Banaue!

Banaue… ‘One of the highlights of the Philippines’ they wrote in the lonely planet, so our first destination wasn’t a beach with palm trees, cocktails and some (preferably a lot) sun but the colder (still above 15 degrees though), higher and greener part of the Phillipines in North Luzon.

The bus would leave at 11 pm, so we ate something and then quickly went to the ATM since there are none in Banaue itself. But we were unlucky, suddenly all the ATM`s refused our request for cash. So… without enough cash we took an uber to the bus station and asked for another solution> the lady at the counter advised us to ask the bus driver to stop in Solano, the last village before Banaue with multiple international ATM’s. We asked and he agreed.

Arriving in Solano, while the other passenger were sleeping, he stopped at 4 different ATM`s and the last one was so generous to actually give us some cash. Thank god, finally some proper sleep for us!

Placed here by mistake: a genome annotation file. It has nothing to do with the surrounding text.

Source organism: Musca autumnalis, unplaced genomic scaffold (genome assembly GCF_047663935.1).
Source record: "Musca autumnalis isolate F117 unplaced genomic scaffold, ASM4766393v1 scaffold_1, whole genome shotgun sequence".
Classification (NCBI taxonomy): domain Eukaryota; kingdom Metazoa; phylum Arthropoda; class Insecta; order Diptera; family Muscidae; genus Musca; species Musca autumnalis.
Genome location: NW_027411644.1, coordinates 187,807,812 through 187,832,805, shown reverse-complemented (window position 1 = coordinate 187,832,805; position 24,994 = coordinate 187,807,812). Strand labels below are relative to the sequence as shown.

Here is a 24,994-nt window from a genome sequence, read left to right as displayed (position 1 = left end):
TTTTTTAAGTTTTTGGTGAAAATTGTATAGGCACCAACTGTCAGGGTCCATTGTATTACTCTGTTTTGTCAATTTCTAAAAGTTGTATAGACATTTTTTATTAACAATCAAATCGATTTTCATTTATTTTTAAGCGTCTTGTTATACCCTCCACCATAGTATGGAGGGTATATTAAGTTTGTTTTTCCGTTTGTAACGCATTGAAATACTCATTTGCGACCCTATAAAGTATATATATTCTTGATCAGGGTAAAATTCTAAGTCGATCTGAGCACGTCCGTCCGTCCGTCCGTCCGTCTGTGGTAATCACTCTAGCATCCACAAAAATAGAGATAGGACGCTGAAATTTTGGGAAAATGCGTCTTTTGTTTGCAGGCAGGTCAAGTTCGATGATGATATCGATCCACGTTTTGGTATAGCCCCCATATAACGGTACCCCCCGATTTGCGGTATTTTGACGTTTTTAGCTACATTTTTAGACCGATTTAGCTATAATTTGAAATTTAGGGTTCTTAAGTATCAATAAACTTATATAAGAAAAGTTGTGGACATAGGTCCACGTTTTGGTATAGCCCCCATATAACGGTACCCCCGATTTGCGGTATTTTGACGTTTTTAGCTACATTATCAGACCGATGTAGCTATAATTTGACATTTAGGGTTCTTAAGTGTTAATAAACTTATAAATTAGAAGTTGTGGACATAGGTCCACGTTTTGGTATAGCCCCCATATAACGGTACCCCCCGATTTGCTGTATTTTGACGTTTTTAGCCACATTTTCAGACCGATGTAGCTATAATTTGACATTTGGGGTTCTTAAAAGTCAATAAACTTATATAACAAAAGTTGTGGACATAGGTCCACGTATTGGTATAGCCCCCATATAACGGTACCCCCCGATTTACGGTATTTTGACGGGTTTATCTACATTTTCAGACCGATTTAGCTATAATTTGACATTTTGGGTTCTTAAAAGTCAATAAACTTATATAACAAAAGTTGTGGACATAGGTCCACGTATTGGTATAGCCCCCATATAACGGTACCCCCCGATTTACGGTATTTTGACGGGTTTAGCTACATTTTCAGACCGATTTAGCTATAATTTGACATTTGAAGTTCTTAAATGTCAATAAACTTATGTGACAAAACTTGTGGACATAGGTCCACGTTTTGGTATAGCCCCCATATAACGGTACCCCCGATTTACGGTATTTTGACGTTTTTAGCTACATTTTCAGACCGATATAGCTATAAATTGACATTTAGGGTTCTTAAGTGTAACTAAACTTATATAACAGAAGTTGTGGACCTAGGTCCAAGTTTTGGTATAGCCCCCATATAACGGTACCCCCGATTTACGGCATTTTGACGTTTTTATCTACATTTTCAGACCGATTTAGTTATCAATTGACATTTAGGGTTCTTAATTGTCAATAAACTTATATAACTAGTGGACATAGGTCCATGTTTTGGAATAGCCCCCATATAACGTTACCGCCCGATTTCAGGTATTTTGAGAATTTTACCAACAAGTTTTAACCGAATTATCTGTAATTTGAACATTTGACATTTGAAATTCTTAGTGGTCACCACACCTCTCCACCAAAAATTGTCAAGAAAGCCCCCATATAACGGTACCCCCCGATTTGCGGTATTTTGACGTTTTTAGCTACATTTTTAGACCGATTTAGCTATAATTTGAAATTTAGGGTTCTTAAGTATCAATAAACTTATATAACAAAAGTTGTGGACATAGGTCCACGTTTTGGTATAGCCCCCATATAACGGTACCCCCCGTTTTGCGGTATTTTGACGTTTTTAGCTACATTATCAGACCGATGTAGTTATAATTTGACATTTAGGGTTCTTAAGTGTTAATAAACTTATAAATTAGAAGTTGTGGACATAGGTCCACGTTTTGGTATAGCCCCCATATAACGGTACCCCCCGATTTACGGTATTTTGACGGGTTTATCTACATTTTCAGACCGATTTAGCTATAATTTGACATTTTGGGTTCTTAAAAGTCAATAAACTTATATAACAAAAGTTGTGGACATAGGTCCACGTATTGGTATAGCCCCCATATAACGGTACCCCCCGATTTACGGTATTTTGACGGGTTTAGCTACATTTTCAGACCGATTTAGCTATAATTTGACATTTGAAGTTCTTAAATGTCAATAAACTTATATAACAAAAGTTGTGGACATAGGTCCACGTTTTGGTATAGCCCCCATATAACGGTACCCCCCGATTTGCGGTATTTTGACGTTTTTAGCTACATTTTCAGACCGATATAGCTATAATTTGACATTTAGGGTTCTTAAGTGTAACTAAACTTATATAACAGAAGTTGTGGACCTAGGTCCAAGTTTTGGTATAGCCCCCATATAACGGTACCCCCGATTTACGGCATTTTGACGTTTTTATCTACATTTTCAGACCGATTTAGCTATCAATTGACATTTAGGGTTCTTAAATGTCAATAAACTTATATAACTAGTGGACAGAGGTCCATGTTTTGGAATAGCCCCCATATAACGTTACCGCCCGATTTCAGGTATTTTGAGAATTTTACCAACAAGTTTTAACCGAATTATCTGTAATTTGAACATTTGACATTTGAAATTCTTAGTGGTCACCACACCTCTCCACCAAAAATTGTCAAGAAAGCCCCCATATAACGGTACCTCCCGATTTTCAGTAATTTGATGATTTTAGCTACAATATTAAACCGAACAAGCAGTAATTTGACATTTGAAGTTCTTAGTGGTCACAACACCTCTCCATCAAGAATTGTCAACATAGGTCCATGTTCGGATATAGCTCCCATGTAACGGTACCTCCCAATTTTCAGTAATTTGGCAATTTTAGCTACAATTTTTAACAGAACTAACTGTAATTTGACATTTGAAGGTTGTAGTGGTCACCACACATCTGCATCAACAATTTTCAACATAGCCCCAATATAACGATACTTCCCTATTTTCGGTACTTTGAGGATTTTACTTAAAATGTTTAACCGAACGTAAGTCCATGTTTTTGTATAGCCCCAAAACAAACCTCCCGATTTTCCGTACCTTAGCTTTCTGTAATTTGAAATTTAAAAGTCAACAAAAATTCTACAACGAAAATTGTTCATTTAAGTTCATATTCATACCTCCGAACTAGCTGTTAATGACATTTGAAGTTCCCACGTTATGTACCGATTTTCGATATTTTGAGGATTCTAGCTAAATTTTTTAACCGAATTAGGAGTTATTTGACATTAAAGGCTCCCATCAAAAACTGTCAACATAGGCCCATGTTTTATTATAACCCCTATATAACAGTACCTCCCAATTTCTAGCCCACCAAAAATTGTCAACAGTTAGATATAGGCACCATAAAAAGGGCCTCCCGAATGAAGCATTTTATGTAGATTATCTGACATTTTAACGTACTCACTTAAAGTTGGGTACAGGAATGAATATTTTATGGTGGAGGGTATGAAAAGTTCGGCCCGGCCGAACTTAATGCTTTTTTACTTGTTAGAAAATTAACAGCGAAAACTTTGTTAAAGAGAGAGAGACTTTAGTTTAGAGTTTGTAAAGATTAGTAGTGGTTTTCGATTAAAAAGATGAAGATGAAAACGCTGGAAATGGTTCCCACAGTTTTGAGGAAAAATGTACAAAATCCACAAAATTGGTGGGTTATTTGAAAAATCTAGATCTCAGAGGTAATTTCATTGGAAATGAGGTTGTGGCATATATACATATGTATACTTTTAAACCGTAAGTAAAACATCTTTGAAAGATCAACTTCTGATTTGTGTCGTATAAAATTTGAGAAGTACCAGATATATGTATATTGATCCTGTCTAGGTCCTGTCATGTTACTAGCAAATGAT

The main attraction in Banaue are the rice terraces and we must say that it is as beautiful, all our expectations and more where fulfilled after the time we spent here. We arrived after a 9h bus ride and where almost immediately forced in to a jeepney that brought us down, multiple guides try to sell you tours around the area. We knew these guides wouldn’t be the cheapest ones and apparently the whole thing is a routine (although they didn’t force you to do it) they do for each arriving bus to sell their tours. Our focus was going to Randy’s brookside inn, so we called him and his tricycle driver Jessie came to pick us up 2 minutes after that (for literally a 50m ride 🙂 ). Apparently I made a mistake with the booking and Randy was fully booked for that night, so we slept at ‘pink Banaue Hostel’, which only opened 3 days before! I asked for a menu to eat something, which wasn’t there yet. Kind of funny since they ‘invented’ the breakfast menu that evening on a big paper but the next day Dorien wanted to order a vegetable omelet, but they where out of vegetables already! Anyway, Randy Arranged us a tricycle ride to Batad for the next day, and we could leave most of our stuff at his place for one night.